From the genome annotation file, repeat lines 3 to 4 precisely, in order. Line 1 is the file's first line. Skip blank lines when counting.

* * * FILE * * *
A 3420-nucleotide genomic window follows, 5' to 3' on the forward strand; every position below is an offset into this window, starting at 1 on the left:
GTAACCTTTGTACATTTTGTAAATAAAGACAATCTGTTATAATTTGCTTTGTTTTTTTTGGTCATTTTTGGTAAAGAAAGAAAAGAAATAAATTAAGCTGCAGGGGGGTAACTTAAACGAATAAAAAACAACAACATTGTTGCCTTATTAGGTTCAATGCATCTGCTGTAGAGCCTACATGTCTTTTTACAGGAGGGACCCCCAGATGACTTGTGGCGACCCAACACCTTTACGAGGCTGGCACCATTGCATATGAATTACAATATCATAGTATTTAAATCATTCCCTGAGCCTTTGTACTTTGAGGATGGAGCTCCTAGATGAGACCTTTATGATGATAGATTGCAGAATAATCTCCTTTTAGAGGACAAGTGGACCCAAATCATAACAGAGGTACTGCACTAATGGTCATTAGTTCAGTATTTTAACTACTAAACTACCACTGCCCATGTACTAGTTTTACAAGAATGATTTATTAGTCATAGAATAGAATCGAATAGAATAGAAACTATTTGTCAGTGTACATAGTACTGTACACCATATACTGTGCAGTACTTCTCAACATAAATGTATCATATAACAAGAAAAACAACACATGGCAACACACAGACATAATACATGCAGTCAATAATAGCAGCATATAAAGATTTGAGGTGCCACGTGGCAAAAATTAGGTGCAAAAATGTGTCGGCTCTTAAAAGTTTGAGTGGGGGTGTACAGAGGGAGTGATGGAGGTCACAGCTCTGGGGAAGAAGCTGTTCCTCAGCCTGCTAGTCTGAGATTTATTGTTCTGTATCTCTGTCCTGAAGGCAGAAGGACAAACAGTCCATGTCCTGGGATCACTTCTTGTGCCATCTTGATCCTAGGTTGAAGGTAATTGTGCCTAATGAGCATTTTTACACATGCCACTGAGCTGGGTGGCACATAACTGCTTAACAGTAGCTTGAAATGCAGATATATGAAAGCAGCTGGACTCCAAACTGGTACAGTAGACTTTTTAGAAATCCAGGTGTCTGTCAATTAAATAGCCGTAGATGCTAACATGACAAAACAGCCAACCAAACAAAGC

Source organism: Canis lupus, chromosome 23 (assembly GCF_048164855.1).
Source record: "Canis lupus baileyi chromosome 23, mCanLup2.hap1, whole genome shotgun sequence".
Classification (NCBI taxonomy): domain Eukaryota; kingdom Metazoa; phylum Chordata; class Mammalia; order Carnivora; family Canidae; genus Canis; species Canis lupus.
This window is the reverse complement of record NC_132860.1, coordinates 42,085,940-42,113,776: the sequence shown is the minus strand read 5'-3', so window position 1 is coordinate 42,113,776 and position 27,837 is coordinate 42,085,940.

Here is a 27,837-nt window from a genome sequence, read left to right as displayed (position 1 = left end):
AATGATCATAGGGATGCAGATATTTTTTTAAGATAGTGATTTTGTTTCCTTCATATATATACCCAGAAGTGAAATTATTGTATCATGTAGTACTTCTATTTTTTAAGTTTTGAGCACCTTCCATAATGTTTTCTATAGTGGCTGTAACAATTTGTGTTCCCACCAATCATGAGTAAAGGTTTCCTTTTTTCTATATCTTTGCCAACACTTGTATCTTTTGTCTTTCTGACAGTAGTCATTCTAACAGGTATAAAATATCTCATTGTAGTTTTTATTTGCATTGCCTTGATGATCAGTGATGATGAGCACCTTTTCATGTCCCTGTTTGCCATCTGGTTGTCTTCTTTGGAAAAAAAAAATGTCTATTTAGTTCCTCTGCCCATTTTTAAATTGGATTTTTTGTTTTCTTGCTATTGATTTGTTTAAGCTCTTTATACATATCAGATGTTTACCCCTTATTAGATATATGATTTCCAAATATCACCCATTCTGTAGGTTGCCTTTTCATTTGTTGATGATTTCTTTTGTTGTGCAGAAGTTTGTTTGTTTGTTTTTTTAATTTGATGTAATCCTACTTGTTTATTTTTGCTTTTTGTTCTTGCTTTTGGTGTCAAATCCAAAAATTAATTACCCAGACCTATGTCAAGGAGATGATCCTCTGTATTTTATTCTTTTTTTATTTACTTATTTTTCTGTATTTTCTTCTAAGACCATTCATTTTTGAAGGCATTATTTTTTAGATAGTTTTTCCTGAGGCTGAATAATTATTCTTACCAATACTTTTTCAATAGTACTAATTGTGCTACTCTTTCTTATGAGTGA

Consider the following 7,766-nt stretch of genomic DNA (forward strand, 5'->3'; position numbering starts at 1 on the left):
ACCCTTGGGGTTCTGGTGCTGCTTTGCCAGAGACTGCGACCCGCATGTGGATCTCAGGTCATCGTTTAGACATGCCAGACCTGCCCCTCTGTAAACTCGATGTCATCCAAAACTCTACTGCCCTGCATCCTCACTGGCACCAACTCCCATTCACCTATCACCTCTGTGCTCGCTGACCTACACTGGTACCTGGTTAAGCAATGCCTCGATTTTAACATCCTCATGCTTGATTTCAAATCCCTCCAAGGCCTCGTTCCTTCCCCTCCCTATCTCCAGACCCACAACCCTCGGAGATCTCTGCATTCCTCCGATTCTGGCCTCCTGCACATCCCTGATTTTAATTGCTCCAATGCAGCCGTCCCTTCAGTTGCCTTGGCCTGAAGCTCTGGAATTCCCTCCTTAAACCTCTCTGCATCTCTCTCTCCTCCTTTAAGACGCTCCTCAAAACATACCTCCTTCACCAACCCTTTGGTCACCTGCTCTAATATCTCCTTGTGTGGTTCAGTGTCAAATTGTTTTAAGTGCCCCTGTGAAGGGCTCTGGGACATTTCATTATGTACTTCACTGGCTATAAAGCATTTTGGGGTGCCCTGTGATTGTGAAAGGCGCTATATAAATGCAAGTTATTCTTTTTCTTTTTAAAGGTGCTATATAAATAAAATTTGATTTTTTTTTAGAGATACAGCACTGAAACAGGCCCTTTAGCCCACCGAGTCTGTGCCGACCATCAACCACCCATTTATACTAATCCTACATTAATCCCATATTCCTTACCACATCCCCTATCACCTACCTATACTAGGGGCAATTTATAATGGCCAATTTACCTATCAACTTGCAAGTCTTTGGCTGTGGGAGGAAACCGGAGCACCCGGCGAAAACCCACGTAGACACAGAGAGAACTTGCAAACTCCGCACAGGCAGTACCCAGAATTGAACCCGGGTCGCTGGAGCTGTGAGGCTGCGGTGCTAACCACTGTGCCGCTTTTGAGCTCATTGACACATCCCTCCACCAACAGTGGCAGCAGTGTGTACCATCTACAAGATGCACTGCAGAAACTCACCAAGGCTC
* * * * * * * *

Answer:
Source organism: Canis lupus, chromosome 23 (assembly GCF_048164855.1).
Source record: "Canis lupus baileyi chromosome 23, mCanLup2.hap1, whole genome shotgun sequence".